The mountain pine beetle is a true predator on many western pine trees because to successfully reproduce, the beetles must kill host trees. They typically kill trees already weakened by disease or old age, but even a healthy tree’s defensive mechanisms can be exhausted when beetle numbers are at epidemic levels. The beetle attacks pines in late summer, dispersing a chemical signal that attracts other beetles to mass-attack the tree. When the beetles bore through the bark of the tree, they introduce blue-stain fungus, which can work quickly to kill the tree. Trees stressed by drought and old-age are unable to produce sufficient defenses to fend off beetle attacks. The beetles form tunnels and lay eggs underneath the bark, which hatch into larvae. The larvae spend the winter underneath the bark and emerge as adults in the summer, beginning the cycle again.

[More]

Kentucky: For Bats Imperiled by a Mystery Disease, Climate Change is One More Unknown

A brown bat being held with gloves with puffy white patches on his nose

A close-up of a bat shows the white coating of fungus on its muzzle indicative of white-nose syndrome, the disease that is decimating North America’s bat populations. How climate change will affect the virus — and the bats — is unknown. Photo: Courtesy of Ryan von Linden/New York Department of Environmental Conservation.

Camera iconPhotos: White-nose syndrome photos from USFWS on Flickr

Much as water gouges Kentucky’s limestone caverns, white-nose syndrome is cutting through North America’s bat populations. The disease, associated with a fungus (Geomyces destructans) that is new to science, is decimating these nighttime insect eaters and alarming biologists.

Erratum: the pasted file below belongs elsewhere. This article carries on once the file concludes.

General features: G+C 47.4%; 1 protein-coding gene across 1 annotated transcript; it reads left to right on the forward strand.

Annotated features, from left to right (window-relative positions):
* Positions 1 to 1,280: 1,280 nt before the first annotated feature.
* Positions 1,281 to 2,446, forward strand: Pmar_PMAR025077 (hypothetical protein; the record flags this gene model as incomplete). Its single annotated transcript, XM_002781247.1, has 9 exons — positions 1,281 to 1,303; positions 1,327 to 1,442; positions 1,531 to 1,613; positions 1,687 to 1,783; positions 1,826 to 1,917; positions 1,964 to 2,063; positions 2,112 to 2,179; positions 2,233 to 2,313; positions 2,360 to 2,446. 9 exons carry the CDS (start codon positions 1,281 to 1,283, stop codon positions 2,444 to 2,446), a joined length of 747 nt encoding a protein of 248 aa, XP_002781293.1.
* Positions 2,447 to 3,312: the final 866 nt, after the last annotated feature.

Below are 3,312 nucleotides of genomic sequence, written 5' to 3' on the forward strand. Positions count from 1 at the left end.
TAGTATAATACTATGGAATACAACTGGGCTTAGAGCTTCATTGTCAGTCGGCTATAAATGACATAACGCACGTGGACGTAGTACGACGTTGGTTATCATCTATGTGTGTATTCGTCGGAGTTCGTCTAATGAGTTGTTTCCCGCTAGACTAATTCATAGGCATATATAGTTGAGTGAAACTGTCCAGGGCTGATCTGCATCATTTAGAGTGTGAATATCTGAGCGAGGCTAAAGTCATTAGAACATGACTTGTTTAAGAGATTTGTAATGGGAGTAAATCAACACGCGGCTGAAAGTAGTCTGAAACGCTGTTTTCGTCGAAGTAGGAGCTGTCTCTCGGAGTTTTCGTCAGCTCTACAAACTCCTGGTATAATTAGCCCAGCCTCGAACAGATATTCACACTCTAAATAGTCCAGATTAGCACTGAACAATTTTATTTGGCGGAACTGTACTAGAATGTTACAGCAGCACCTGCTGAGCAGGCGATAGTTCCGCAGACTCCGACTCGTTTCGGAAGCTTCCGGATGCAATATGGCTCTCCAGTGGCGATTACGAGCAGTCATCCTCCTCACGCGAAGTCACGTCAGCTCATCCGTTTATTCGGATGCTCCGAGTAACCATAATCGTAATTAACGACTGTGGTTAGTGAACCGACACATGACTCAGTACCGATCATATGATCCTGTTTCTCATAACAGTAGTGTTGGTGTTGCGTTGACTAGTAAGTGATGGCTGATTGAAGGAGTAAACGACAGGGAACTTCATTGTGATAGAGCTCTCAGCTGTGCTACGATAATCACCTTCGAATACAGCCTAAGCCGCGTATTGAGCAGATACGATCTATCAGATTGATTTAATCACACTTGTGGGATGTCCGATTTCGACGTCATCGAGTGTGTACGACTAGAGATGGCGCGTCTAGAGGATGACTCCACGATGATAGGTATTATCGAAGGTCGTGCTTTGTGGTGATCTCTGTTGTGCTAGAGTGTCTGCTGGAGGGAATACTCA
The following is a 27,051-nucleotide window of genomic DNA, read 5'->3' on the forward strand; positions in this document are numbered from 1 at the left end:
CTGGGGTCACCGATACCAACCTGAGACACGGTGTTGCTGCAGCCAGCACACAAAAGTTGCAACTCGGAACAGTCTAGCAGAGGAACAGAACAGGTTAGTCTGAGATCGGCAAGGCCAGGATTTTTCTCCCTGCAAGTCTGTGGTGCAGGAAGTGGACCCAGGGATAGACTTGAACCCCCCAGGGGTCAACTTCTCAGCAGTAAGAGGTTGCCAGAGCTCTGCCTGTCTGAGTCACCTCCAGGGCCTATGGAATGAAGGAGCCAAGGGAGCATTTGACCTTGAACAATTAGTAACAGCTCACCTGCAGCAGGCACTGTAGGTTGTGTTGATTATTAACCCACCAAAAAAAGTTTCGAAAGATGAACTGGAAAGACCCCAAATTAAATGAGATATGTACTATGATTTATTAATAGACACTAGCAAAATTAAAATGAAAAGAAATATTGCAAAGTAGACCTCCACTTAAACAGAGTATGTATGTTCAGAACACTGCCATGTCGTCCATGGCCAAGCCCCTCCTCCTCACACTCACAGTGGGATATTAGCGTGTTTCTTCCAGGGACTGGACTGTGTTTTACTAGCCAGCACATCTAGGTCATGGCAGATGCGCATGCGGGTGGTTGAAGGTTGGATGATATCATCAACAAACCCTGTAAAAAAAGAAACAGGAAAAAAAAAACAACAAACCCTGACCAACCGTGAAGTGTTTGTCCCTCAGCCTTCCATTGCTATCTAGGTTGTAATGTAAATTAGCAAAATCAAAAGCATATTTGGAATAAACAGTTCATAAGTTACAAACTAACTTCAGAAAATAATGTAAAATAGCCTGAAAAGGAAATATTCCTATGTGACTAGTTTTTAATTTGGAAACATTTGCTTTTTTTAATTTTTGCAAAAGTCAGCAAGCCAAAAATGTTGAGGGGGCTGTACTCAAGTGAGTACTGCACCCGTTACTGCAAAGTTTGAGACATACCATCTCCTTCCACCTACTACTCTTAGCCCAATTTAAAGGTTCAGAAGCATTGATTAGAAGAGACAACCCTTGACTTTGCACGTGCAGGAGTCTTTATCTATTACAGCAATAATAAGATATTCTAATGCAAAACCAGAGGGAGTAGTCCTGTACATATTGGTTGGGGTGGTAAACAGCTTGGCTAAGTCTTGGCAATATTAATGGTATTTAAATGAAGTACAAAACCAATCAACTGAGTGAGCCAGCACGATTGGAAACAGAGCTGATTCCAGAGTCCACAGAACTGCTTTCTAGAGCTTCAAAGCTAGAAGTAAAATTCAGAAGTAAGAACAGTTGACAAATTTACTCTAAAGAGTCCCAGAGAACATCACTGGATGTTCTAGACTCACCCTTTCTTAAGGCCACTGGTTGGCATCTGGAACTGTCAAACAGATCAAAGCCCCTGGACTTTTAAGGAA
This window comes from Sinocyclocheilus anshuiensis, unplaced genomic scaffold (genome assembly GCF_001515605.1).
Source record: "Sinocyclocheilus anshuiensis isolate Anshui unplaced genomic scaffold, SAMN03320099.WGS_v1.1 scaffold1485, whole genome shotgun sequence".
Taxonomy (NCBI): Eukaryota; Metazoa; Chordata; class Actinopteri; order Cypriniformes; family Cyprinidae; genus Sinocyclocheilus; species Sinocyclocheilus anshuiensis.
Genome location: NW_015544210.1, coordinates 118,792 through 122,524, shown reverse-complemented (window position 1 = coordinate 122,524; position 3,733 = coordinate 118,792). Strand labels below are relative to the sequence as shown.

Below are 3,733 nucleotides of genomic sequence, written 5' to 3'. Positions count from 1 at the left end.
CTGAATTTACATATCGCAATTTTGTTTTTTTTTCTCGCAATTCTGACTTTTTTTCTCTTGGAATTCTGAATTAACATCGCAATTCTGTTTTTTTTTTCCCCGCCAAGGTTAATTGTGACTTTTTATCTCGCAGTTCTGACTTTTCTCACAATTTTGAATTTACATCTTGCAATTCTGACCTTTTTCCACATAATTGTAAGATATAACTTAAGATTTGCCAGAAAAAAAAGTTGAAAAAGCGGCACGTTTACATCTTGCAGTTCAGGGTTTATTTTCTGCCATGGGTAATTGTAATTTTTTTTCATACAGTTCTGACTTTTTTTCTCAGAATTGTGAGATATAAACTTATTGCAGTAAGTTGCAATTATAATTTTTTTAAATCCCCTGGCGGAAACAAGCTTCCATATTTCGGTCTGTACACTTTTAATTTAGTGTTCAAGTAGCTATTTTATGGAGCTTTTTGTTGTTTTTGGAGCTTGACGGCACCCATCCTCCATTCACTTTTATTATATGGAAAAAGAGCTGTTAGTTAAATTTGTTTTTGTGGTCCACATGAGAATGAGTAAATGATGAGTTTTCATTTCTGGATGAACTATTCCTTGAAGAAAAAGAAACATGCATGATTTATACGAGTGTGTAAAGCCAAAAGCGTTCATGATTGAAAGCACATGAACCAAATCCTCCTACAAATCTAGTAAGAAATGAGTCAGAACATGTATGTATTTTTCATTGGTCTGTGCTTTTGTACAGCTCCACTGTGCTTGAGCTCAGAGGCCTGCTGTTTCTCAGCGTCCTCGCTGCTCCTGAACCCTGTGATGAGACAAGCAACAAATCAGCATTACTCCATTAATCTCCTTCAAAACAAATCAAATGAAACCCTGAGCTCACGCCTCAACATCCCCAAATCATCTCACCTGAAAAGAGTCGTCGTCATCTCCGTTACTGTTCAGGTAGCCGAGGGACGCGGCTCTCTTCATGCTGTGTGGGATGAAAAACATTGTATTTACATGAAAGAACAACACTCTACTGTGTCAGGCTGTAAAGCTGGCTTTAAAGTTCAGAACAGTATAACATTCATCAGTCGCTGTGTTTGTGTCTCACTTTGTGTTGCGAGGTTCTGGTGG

How climate change will impact the fungus — and the bats — is unknown. A concern is that,  like other conservation challenges such as the spread of invasive and exotic species, climate change could compound the pressures on already stressed species.

First detected in New York in February 2006, white-nose syndrome has spread rapidly through the Northeast and beyond. This spring Kentucky became the 18th state to confirm the presence of the disease or the fungus. Four Canadian provinces are also affected.  So far, the disease has killed more than one million bats. U.S. Fish and Wildlife biologists fear some bat species may be wiped out completely.

Among other concerned observers: farmers. The agriculture industry counts on bats to eat an estimated $3.7 billion worth of crop pests.

Scientists are unsure how warmer average temperatures will affect the disease pattern. A century-long warming trend has accelerated over the last three decades.

[More]

Last updated: June 21, 2012